Mia Gardner | 19 Mar 2018
Google’s new restricted financial products policy includes a solid ban on all cryptocurrencies and related content, including cryptocurrency exchanges, digital currency wallets, initial coin offerings (more commonly known as ICOs), and cryptocurrency trading advice. Of course, any advertising of binary options trading and other crypto-related products and services will also be barred from Google platforms.
The company did not offer any reasons for the ban along with its posting of the new rules. However, reports from the BBC’s official website state that Google decided to make the move because it believed that there was a ‘lack of appropriate consumer protection’ for extremely complicated and speculative trades relating to cryptocurrencies.
Google’s decision has come mere weeks after Mark Carney, the Governor of the Bank of England, called for cryptocurrencies to be regulated on the same terms as the rest of the services offered in the financial services industry.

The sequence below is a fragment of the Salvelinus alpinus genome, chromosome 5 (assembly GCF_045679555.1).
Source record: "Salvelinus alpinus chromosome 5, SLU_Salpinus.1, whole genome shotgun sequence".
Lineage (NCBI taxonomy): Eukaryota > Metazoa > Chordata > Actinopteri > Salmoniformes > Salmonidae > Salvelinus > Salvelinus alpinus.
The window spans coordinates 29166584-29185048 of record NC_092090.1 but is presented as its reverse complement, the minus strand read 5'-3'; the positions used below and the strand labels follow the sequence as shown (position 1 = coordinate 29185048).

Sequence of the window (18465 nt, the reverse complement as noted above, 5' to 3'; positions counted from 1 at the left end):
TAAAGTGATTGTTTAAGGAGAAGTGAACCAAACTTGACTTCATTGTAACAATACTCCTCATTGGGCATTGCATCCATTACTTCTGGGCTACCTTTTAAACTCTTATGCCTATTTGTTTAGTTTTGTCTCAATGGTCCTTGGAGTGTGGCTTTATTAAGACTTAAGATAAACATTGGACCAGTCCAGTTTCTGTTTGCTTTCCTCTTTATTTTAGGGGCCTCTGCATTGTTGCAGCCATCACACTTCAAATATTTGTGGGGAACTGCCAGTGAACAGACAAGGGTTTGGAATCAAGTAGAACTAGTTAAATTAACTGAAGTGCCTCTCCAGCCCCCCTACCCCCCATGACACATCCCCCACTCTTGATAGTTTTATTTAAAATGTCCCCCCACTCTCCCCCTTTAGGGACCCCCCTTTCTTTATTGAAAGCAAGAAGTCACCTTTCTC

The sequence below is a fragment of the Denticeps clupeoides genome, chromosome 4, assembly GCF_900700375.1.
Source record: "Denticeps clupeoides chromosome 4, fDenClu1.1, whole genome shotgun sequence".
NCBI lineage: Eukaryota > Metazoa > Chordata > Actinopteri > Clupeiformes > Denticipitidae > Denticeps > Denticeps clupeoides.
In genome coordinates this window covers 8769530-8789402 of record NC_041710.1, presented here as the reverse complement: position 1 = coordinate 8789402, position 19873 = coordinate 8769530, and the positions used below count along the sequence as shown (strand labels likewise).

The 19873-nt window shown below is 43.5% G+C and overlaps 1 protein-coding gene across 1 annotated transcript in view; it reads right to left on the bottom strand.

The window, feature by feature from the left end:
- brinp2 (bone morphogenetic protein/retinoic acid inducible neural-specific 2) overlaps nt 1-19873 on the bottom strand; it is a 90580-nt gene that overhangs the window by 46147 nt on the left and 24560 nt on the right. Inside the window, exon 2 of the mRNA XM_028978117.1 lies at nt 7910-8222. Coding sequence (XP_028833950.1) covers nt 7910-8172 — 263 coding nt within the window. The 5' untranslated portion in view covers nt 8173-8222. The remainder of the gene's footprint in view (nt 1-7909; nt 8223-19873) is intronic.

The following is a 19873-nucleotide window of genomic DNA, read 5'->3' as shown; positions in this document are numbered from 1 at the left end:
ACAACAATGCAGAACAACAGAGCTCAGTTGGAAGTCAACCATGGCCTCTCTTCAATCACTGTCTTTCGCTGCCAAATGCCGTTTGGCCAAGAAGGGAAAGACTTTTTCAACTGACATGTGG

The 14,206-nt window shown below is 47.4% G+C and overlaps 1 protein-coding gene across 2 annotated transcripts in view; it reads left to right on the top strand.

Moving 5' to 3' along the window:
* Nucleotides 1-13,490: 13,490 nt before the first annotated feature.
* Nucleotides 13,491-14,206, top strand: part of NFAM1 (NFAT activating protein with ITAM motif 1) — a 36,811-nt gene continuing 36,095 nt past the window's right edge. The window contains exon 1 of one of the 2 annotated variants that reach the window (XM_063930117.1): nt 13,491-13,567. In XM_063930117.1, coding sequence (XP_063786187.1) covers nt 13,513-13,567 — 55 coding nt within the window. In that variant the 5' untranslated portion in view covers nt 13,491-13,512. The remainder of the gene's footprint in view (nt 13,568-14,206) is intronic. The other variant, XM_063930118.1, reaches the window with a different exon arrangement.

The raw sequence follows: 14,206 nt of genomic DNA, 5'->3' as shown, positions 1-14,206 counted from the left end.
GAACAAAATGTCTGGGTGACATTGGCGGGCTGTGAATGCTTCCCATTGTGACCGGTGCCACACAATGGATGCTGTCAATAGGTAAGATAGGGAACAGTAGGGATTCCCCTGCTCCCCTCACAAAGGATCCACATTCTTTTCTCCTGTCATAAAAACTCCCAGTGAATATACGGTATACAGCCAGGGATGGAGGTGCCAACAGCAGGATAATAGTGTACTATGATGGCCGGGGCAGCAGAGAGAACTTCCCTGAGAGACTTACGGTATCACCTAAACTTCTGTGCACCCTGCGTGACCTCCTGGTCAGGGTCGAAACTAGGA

International Monetary Fund Managing Director Christine Lagarde agreed with this view in a recent blog post, which stated that the rapid growth, value volatility, and ill-defined connections of cryptocurrencies could easily form ‘new vulnerabilities’. Lagarde has urged the financial industry to welcome the potential of these currencies, but also to recognise the risks they pose to consumers.
In addition to Google’s new ban, all affiliates and advertisers that offer contracts for rolling spot Forex, difference and financial spread betting will be forced to acquire certification from Google itself before they can market their products through AdWords. Certification will also only be available in specific countries.
In order to obtain this certification, advertisers will need to gain licensing from their countries’ relevant financial services authorities, as well as those of the countries they will be targeting. They will also need to ensure their landing pages and adverts comply with the policies of AdWords and meet all other legal requirements, including those that pertain to ‘complex speculative’ financial products like cryptocurrency trading.